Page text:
Benny phones me. It’s been ages since you came up to the farm, you know Maddy’s died don’t you?  My old friend and his now gone daft old dog. I prick with guilt. Time has cheated me again, it’s been months since I saw him. We arrange a date and I take my mum along with me. Let’s go for a run out, she says once we get up the track to the farm. And so we rush through the spilt sun countryside, Benny in the back, mum in the passenger seat, both windows down. They shoot the breeze with their old style Yorkshire Alan Bennet aphorisms. There is talk of Harold Allsop, of barns and hand bailing, liquorice root, bouncing bombs and reservoirs with a hundred crossed wires and mispronunciations in between. I couldn’t make it up. Benny marvels at the moors and the dry stone walls and the size of the fields. He is thrilled when we dip down off the moors as far as Derbyshire, he sucks his breath in …are we in Derbyshire already ?  his eyes spark,  a bright sharp boy in the body of a bird like ninety two year old man. He is untouched by all these modern ways. I love him. I love them both.

Lisa facetimes me from Hanoi. She is twenty three floors up in some swanky hotel. She shows me the suite, a plate glass panel separates the bedroom from the bathroom which has a huge footed copper bathtub. The window onto the city is a voyeurs dream and the night outside twinkles with a million other lives. Her job now is so far removed from mine, she is corporate and I am homespun,  but we both play the same game. We talk of simpler times and swap injuries like ageing warriors. I have no sisters but she is mine and I love her.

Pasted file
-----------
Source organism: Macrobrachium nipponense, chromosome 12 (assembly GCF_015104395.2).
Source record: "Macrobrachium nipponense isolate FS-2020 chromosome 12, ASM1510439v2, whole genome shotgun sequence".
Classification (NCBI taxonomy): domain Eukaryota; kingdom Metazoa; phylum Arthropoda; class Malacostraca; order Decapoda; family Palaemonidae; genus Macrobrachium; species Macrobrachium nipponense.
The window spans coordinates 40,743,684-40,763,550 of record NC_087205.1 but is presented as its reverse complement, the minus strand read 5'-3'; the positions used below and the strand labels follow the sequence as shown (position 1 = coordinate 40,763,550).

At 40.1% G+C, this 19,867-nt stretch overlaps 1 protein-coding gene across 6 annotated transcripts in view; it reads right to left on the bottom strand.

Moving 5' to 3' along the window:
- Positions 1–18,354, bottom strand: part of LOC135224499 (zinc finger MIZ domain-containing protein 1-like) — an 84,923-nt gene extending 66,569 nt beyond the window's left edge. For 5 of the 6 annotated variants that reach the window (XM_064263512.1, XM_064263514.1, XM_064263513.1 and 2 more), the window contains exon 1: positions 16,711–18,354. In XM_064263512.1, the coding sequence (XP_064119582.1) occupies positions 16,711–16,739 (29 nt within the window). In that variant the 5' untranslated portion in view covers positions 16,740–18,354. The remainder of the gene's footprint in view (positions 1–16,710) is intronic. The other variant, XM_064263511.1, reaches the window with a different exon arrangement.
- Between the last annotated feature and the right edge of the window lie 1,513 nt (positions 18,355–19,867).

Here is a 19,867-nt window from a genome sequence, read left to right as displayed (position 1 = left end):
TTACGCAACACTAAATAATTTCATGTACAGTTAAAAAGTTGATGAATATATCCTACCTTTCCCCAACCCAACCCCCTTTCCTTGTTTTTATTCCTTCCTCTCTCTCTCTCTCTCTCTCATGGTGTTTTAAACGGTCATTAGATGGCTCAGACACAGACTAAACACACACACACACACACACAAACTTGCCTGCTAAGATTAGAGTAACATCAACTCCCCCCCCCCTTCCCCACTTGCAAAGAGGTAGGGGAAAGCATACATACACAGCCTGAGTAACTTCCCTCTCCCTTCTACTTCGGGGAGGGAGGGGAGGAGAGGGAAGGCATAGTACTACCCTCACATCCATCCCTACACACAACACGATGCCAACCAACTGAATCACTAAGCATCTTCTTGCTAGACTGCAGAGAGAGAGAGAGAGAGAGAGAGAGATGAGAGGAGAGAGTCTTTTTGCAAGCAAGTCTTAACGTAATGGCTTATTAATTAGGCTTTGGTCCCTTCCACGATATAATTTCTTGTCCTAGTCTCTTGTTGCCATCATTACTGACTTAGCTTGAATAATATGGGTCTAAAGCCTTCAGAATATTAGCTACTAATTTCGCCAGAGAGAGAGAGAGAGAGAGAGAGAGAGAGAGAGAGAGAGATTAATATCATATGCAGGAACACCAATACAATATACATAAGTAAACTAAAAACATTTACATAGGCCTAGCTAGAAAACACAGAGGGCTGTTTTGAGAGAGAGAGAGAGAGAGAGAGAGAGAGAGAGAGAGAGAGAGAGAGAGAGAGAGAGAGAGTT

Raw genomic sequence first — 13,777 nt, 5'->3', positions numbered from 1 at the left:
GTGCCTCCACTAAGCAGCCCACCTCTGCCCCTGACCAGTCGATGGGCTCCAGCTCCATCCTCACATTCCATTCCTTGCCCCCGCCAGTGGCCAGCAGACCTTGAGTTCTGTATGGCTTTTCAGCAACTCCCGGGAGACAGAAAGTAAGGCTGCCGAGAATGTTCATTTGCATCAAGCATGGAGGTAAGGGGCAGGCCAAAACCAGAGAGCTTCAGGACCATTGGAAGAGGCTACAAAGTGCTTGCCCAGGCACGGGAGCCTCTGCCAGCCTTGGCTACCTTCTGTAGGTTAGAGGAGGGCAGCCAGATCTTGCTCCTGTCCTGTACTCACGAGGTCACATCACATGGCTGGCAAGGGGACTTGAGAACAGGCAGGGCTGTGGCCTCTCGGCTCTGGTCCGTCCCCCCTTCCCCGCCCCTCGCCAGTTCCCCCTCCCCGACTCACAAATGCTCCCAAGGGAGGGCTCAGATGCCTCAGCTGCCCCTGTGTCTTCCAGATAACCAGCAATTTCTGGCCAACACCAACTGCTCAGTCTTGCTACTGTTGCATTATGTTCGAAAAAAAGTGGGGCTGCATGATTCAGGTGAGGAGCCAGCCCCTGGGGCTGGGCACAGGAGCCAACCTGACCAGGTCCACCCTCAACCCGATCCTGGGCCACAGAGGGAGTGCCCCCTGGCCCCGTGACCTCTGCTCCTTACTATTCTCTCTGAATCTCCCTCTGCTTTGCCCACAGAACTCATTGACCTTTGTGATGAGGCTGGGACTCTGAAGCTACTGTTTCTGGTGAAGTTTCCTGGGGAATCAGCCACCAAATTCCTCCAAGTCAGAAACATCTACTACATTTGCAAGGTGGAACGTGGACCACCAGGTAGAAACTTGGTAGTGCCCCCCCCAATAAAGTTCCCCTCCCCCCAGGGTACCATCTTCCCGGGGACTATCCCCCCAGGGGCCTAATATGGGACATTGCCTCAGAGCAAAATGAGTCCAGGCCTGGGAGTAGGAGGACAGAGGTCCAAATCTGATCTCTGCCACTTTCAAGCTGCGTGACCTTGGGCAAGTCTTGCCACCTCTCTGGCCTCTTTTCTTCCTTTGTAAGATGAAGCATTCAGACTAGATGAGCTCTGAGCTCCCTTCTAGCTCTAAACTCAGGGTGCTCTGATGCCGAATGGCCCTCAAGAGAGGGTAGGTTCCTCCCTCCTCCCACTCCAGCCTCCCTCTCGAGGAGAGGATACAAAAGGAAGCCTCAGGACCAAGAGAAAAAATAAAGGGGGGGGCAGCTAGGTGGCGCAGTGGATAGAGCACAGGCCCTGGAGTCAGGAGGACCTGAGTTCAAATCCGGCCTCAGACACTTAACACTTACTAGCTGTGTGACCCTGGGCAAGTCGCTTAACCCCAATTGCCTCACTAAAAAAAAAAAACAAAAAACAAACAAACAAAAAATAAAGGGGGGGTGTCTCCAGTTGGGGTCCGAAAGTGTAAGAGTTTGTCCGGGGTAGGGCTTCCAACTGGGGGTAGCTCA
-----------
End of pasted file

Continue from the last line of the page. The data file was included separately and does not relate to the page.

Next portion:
William is silent. The silence is not deafening because he is writing. He is alive. It has to be like this because the way I love is not enough.

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where we’ve left our love

Packaged tight in letters bound and buried in the sandy earth at the bottom of that Scots pine. Silver dripping water nails from hung fingertips in the hot steam of a metal bath. Pressed between tangled hotel sheets. Dirty, under grubby fingernails and the green rush of cut grass. Pumped into feet marking time over and over and over in the run and breeze of the common and across stone held fields. In the ocean breath of asana and the spill and surge of the sea. Held in taut gasps caught on the line between falling and flying, in the dizzying flight of trapeze and tightrope walking. In open mouths, waiting. In the quiet force of magnet eyes and palms held flat. Thick and full in heat boxed attics and raw words poured down telephone lines.

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those little books of heartbreak no.1